Several Operating Systems on One VMware Virtual Machine—Now, That’s Multitasking!

VMware, a software company under EMC Corporation, is popular for its virtualization products. Virtualization is a crucial methodology in the IT industry because it allows various physical resources to be combined to make one multi-tasking virtual resource. It also allows one physical resource to be divided into virtual partitions that work autonomously. Resources that can be virtualized include servers, operating systems, storage devices, and applications.

In 2007, VMware released a program, the VMware Pocket Ace, that lets users save virtualization software in as portable applications, which are software programs stored in removable storage devices such as a USB flash drive, as an example. Portable apps are convenient for on-the-go users because they don’t have to install the programs in each computer that they use. This is perfect for people who often change computers, handle several computers at a given time, or travel with a laptop which can be stole or lost in between trips. Portable storage devices that can be used for VMware Pocket Ace include USB flash disks, external hard drives, or mp3 players such as the Apple iPod.

VMware Pocket Ace promises to lower costs for companies by allowing employees to carry a portable storage device containing a virtual desktop instead of letting each of them carry a laptop, especially if the said employees need to access files on a sporadic basis. With VMware Pocket Ace, companies can set one universal computer in which employees can stick their USB flash drives so they can access their virtual desktop. In effect, VMware Pocket Ace transforms a single computer into several ones.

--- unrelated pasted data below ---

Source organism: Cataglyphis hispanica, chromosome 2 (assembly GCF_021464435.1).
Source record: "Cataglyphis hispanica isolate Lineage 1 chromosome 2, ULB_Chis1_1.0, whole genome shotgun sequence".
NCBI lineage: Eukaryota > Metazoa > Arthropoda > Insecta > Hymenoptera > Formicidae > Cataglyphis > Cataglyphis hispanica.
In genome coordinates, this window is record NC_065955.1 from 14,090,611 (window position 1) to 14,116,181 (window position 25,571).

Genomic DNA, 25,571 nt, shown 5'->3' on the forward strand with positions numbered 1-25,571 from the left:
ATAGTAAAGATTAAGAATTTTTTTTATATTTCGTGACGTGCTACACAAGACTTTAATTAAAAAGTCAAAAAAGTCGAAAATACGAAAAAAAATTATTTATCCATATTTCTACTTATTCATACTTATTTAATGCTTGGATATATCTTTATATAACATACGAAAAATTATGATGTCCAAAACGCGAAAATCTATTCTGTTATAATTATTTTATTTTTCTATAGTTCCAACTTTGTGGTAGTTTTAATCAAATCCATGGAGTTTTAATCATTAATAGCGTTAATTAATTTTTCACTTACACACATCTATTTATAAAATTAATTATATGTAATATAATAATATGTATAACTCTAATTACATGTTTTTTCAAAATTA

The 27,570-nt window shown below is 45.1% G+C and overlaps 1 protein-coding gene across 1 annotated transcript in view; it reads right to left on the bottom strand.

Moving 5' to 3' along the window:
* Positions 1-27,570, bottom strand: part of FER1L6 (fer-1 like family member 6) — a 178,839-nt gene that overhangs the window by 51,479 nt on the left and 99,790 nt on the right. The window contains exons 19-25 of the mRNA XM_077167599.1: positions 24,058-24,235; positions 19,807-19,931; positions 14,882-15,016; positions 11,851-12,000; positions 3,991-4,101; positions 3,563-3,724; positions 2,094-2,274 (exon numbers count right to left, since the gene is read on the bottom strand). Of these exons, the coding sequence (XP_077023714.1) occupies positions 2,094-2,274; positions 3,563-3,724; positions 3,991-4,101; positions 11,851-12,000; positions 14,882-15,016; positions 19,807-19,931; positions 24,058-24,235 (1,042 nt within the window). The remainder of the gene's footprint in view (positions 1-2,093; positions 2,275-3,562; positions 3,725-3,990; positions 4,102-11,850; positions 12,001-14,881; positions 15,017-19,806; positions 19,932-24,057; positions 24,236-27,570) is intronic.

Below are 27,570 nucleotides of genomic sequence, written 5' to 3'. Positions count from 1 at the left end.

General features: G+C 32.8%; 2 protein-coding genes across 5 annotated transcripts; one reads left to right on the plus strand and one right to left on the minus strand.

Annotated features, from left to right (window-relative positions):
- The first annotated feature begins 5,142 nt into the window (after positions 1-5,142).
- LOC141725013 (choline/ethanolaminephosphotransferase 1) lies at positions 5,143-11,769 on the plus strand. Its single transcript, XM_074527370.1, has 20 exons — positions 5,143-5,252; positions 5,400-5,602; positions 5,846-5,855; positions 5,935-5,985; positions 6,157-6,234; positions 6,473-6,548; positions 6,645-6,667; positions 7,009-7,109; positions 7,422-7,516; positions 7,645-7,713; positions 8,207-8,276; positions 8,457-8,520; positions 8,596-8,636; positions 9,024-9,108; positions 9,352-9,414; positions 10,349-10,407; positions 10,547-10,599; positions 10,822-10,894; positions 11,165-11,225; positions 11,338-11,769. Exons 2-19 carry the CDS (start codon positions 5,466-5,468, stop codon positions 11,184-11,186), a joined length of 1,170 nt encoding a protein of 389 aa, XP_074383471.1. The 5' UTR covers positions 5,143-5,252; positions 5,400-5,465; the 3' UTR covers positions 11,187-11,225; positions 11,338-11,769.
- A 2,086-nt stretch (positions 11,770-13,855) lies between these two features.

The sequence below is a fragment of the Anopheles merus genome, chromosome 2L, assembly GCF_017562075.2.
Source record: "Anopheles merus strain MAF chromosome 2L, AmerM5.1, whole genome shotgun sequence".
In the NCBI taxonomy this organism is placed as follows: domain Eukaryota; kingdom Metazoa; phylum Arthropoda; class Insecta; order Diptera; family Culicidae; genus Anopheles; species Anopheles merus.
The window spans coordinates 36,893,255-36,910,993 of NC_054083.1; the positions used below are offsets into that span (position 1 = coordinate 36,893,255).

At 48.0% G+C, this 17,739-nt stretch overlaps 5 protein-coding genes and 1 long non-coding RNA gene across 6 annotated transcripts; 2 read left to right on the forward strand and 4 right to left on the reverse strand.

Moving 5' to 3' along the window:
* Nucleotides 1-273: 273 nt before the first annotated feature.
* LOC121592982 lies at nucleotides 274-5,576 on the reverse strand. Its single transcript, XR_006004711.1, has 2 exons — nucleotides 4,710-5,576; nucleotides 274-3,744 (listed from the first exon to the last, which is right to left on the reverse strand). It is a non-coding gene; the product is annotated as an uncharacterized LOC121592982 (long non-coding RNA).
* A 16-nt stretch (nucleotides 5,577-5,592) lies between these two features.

A computer, a server, an operating system, a storage device: at first glance, each resource in this set is one of its kind. Physically, there’s only one computer to do several processes, one operating system to run its own recognized applications, one server to store network information, and one storage device to save data files.

But with virtualization, one computer can become multiple computers. Same goes with the server, the operating system, and the storage device. Virtualization divides a resource into several partitions, and each partition works exactly like the original resource it comes from. Because the division is done virtually, each one is referred to as a virtual machine.

Virtualization is made possible by software designed to do exactly that, and perhaps the most well-known designer and producer of such software is VMware, Inc. This company’s focus is on creating virtualization software, as illustrated by the name itself. The VM in the company’s name stands for virtual machine, while the "ware" part of the name comes from "software."

VMware was founded in California ten years ago, back in 1998. Its parent company is EMC Corporation, also a popular software manufacturer on its own right. When virtualization took off, EMC Corporation wanted to be on the forefront; hence, VMware was born.

VMware has several products, and one of them is the VMware Workstation which is a software suite for virtual machines. This software divides the original OS into several partitions, with each partition running another OS. An example is Ubuntu Linux running in Windows XP in a virtualized environment. This allows flexibility for users who want to use exclusive applications offered by other OSs that cannot be run in the original OS they’re using.